BLAM! Glorious movie-based mayhem ●●●●●

In the world of Blam! the underdog is king. And this right royal ruckus has more than a few loyal servants, as a pumped-up crowd leap to their feet after a high-octane hour to show their appreciation. Set in a bland office space, three men, and their sleazy boss,

kill time ‘blamming’ recreating scenes from movies, using whichever tables, filing cabinets, staple guns, pencils and Post It notes are at their disposal.

Any notions of a niche physical theatre show are swiftly

shattered with the help of a hat stand-turned-Uzi, as Neander Theatre Company blast their purpose with a nifty set, crazy strobe lighting and slick moves. With barely a word spoken, this dexterous crew have created a show on a gallus scale, with a hefty dose of creative substance. A hot mess of movie mash-ups, you could easily quibble that

some of the earlier film references aren’t immediately clear but, really, as this talented troupe back-flip, catapult, swirl and swagger their way through the more recognisable snippets from Rambo, Apocalypse Now and Die Hard, that’s easily forgiven. Every action, even in the most frenetic of moments, is so tightly studied that its sheer bombastic energy can make you miss the incredible talents on display, whether it’s a cheeky nod to Charlie Chaplin or a more obvious ‘hi-ya’ to Jackie Chan.

And happily, beyond the simple ‘boys with toys’ premise, there’s something we can all relate to: the desire to escape the shackles of work and a deep-seated need to be part of the gang. Whether it’s a modern day comment on masculinity in the workplace or just good old-fashioned fun matters little: this is a class act all the way. (Anna Millar) Pleasance Courtyard, 556 6550, until 26 Aug (not 20), 5.55pm, £10–£15 (£8.50–£13.50).


HELA Provocative play about medical ethics and racism ●●●●● AN ACTOR’S LAMENT Performance maverick Steven Berkoff on the problems of theatre ●●●●●

I’M WITH THE BAND A heavy-handed political analogy ●●●●●

In 1951, young black mother Henrietta Lacks was refused proper cancer treatment in a segregated hospital in Maryland. At the time doctors took stem cell samples without her permission. Two months later, she died. Iron Oxid e’s one-woman play examines this unscrupulous episode and the legacy Lacks left. Her cells were cultured into the HeLa cell line, an essential raw material for numerous recent medical discoveries.

The show is part lecture, part theatre and

brimming with insight. Adura Onashile’s performance is as spirited as it is heartbreaking. At the core of the piece is an ordinary woman who loved to dance, and who would sneak off to blues halls when she was a teenager. As she sways, or spasms in pain, a timeline plays out on the screen behind her, showing the development of stem cell research from the 1950s to the present day, revealing how her own cells are still saving lives. There are two diseases here the more openly

discussed cancer, and the more insidious disease of racism. This is a provocative, chilling piece that cuts to the bone. (Lorna Irvine) Summerhall, 0845 874 3001, until 25 Aug (not 20), 6.45pm, £9 (£7).

72 THE LIST FESTIVAL 15–22 Aug 2013

An Actor’s Lament holds no real surprises: Steven Berkoff lambastes the egos of theatre in a three- handed conversation that is delivered in high flown language and with cheeky irony. His voice is powerful and his complaints are precise, if over familiar. Unfortunately, the anguish never escapes being about theatre, and this lament remains an inward cry of pain at the state of the art. The pleasure is in watching three skilled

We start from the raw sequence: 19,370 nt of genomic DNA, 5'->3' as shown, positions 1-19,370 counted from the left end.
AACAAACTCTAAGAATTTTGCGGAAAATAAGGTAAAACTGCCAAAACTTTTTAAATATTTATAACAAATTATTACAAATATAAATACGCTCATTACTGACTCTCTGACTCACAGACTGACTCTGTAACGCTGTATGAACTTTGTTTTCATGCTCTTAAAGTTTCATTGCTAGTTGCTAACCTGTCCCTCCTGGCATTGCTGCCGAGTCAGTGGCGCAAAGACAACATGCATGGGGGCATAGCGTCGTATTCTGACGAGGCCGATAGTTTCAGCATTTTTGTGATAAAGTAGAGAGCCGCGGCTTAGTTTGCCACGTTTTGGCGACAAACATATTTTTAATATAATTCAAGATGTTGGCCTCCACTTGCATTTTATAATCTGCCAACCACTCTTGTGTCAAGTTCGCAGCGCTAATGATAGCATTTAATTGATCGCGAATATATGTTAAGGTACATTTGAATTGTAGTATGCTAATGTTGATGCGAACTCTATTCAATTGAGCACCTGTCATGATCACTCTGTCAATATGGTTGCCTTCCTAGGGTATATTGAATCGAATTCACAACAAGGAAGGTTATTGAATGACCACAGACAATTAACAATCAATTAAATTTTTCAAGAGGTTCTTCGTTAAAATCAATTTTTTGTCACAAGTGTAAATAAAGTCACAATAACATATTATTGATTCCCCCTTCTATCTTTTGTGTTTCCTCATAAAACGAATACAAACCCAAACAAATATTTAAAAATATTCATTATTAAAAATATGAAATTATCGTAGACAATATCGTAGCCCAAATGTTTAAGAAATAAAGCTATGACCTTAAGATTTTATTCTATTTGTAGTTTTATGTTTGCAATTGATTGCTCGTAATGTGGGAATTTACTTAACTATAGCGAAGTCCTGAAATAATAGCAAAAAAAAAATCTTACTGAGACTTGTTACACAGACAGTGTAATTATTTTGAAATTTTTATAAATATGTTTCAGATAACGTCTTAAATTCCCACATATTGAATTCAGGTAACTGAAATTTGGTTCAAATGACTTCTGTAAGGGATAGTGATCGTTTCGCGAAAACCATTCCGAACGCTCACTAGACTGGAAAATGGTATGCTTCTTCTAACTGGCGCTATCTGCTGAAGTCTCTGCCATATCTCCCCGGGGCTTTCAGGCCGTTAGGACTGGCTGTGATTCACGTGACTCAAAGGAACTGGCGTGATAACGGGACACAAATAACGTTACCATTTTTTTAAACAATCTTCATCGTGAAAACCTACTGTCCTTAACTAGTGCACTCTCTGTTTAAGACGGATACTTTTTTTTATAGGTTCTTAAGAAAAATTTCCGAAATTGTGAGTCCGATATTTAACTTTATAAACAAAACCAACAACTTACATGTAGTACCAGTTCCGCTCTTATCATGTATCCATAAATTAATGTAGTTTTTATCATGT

performers work Berkoff’s script: the attacks on actor-managers and directors are gradually undermined by counter-arguments and a dry humour emerges from each character’s self-interest. While the opening rant against critics is predictable, there is a good humour in the roasting: Berkoff plays with his own image mercilessly, and takes joy in delivering exaggerated insults.

The production coasts on the reputation of the artist and the confidence of the performances but nevertheless An Actor’s Lament is entertaining and playful. It’s an hour spent in the company of curmudgeonly raconteurs who deserve to be indulged for their wit and panache. (Gareth K Vile) Assembly Hall, 623 3030, until 20 Aug, 2.30pm, £18–£20 (£16–£18)

The premise of Welsh playwright Tim Price’s latest piece in which the travails of a once-successful indie rock group called The Union (comprised of an Englishman, a Scotsman, a Welshman and a Northern Irishman) represent the current constitutional politics of the United Kingdom always seemed unprepossessing. In reality, this co-production between the Traverse and the Wales Millennium Centre is even worse than one might have feared.

Price has, with apparent alacrity, written an

attempted political allegory that consists of the most heavy-handed parallels. From the moment Scottish guitarist Barry quits the band in the midst of a financial crisis, the painfully direct comparisons come thick and fast. Perhaps the most grating analogy centres upon the turbulent, love-hate relationship between (presumably Protestant) Northern Irishman Aaron and his (presumably Catholic) partner Sinead. Devoid not only of subtlety, but also of anything

approximating real drama, this play (which, incredibly, is set to tour the UK) should never have made it to the Traverse stage. (Mark Brown) Traverse Theatre, 228 1404, until 25 Aug (not 19), times vary, £18–20 (£13–£15).